While the COVID-19 pandemic is a global public health crisis of unprecedented proportions, even before this, seasonal infections with influenza and other viral pathogens were responsible for significant morbidity and mortality. While each pathogen has its unique characteristics that contribute to pathology and host response, they share some common features. Most viral respiratory infections, except for adenoviruses, are caused by RNA viruses. This includes influenza viruses, coronaviruses, respiratory syncytial virus (RSV), human metapneumovirus, parainfluenza viruses, and rhinoviruses. Symptoms might range from mild upper respiratory illness to acute respiratory distress syndrome (ARDS). In most cases, the virus is limited to the upper respiratory tract, spreading to the more distal alveolar epithelium in severe infection. The host must either reduce the pathogen burden (antiviral resistance) or control the adverse effects of the infection on the host's health (disease tolerance) to overcome the infection. Unfortunately, in the process of mounting an effective antiviral response, several proinflammatory signaling cascades are activated. The host may clear the virus only to succumb to the tissue damage that is sustained because of the antiviral response. Host tolerance pathways, on the other hand, may act to suppress the immune response to limit inflammation-induced damage to the host.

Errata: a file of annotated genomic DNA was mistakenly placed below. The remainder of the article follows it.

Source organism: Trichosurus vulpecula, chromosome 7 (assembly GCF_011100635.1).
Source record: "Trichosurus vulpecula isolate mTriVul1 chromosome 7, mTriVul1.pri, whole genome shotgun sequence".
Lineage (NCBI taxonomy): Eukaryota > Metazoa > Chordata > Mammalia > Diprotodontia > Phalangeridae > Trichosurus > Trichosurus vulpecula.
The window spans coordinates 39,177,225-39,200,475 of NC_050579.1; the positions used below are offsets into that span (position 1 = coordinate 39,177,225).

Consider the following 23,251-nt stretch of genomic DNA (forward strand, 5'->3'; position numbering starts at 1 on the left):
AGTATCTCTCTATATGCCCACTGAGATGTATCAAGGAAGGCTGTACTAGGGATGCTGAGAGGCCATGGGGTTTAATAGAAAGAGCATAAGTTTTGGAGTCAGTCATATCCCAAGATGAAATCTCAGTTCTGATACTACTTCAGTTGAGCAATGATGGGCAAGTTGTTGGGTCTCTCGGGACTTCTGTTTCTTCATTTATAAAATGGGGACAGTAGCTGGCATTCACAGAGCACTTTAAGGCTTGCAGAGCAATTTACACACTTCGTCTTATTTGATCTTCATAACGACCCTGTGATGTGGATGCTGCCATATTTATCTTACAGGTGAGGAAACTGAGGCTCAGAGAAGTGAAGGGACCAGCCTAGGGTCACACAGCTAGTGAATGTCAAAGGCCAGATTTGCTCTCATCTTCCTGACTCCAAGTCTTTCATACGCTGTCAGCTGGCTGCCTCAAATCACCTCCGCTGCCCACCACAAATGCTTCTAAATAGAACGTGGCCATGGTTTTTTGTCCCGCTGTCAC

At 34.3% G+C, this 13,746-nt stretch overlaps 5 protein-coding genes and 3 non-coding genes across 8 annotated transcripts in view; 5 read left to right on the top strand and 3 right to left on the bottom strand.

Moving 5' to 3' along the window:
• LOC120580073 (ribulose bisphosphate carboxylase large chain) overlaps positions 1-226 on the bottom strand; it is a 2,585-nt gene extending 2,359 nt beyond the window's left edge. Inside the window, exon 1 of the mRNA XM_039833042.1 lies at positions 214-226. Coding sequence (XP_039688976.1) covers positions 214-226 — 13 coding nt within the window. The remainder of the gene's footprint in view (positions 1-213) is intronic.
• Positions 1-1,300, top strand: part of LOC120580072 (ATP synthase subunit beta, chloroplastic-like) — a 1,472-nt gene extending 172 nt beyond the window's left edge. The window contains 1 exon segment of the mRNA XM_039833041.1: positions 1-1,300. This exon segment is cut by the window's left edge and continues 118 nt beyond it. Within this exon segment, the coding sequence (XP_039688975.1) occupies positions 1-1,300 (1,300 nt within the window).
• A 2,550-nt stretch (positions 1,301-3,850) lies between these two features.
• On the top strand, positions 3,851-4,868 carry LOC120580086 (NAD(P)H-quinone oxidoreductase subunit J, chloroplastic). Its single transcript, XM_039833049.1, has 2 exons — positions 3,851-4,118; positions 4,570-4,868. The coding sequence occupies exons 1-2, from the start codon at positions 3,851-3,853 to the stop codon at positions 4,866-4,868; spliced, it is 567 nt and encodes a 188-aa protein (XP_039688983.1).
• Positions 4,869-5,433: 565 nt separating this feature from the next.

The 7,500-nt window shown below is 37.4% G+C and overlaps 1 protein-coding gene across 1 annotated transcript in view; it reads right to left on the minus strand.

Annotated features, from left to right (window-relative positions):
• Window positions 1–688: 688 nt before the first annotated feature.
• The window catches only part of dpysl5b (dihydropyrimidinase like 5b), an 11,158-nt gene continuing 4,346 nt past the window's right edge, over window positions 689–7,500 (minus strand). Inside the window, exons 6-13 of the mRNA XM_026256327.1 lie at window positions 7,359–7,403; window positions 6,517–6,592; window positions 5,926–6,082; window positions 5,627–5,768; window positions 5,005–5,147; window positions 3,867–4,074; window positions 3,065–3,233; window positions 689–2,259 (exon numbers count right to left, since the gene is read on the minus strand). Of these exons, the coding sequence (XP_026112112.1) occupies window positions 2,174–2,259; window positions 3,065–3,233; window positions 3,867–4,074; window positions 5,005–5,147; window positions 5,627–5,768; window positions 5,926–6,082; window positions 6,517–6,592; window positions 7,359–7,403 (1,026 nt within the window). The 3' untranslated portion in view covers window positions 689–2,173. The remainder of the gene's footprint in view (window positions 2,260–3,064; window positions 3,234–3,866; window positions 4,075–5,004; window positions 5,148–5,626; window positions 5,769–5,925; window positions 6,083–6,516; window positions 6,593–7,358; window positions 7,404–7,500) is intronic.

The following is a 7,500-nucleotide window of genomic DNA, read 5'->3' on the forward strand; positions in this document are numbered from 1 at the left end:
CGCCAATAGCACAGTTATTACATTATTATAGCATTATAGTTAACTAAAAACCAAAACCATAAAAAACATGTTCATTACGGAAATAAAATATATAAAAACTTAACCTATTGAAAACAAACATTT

Viruses interact with lipid membranes to infect a cell and reprogram lipid metabolism to fuel replication. Furthermore, viral infection stimulates the production of bioactive lipid mediators that mediate the host immune response—both by inducing more inflammation and by regulating the tissue damage. The aim of this review is to summarize our knowledge with a view to elucidating the role of lipids in the pathophysiology of COVID-19, thus highlighting the gaps in knowledge and therapeutic opportunities.

      Lipids in viral entry